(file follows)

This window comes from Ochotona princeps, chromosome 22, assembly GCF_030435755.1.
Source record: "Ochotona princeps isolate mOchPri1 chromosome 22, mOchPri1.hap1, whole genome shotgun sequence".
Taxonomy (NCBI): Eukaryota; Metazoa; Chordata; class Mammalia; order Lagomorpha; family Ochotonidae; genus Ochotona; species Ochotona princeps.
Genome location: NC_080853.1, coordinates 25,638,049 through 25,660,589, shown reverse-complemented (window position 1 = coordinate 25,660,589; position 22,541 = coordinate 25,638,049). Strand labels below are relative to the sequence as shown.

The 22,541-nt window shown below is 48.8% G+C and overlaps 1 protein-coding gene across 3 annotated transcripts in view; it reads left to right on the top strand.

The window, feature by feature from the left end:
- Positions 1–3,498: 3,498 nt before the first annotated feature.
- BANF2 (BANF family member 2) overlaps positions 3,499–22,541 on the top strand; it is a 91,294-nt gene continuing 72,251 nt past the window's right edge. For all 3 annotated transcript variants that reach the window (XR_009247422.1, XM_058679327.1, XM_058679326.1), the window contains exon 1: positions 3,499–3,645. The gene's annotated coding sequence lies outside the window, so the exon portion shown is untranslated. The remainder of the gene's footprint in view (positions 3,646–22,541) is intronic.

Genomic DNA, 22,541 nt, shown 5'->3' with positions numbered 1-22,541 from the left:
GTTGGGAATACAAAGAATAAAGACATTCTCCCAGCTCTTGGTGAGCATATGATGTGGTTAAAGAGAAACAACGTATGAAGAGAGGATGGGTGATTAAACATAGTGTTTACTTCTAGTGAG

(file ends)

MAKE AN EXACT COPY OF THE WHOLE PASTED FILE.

This window comes from Ochotona princeps, chromosome 22, assembly GCF_030435755.1.
Source record: "Ochotona princeps isolate mOchPri1 chromosome 22, mOchPri1.hap1, whole genome shotgun sequence".
Taxonomy (NCBI): Eukaryota; Metazoa; Chordata; class Mammalia; order Lagomorpha; family Ochotonidae; genus Ochotona; species Ochotona princeps.
Genome location: NC_080853.1, coordinates 25,638,049 through 25,660,589, shown reverse-complemented (window position 1 = coordinate 25,660,589; position 22,541 = coordinate 25,638,049). Strand labels below are relative to the sequence as shown.

The 22,541-nt window shown below is 48.8% G+C and overlaps 1 protein-coding gene across 3 annotated transcripts in view; it reads left to right on the top strand.

The window, feature by feature from the left end:
- Positions 1–3,498: 3,498 nt before the first annotated feature.
- BANF2 (BANF family member 2) overlaps positions 3,499–22,541 on the top strand; it is a 91,294-nt gene continuing 72,251 nt past the window's right edge. For all 3 annotated transcript variants that reach the window (XR_009247422.1, XM_058679327.1, XM_058679326.1), the window contains exon 1: positions 3,499–3,645. The gene's annotated coding sequence lies outside the window, so the exon portion shown is untranslated. The remainder of the gene's footprint in view (positions 3,646–22,541) is intronic.

Genomic DNA, 22,541 nt, shown 5'->3' with positions numbered 1-22,541 from the left:
GTTGGGAATACAAAGAATAAAGACATTCTCCCAGCTCTTGGTGAGCATATGATGTGGTTAAAGAGAAACAACGTATGAAGAGAGGATGGGTGATTAAACATAGTGTTTACTTCTAGTGAG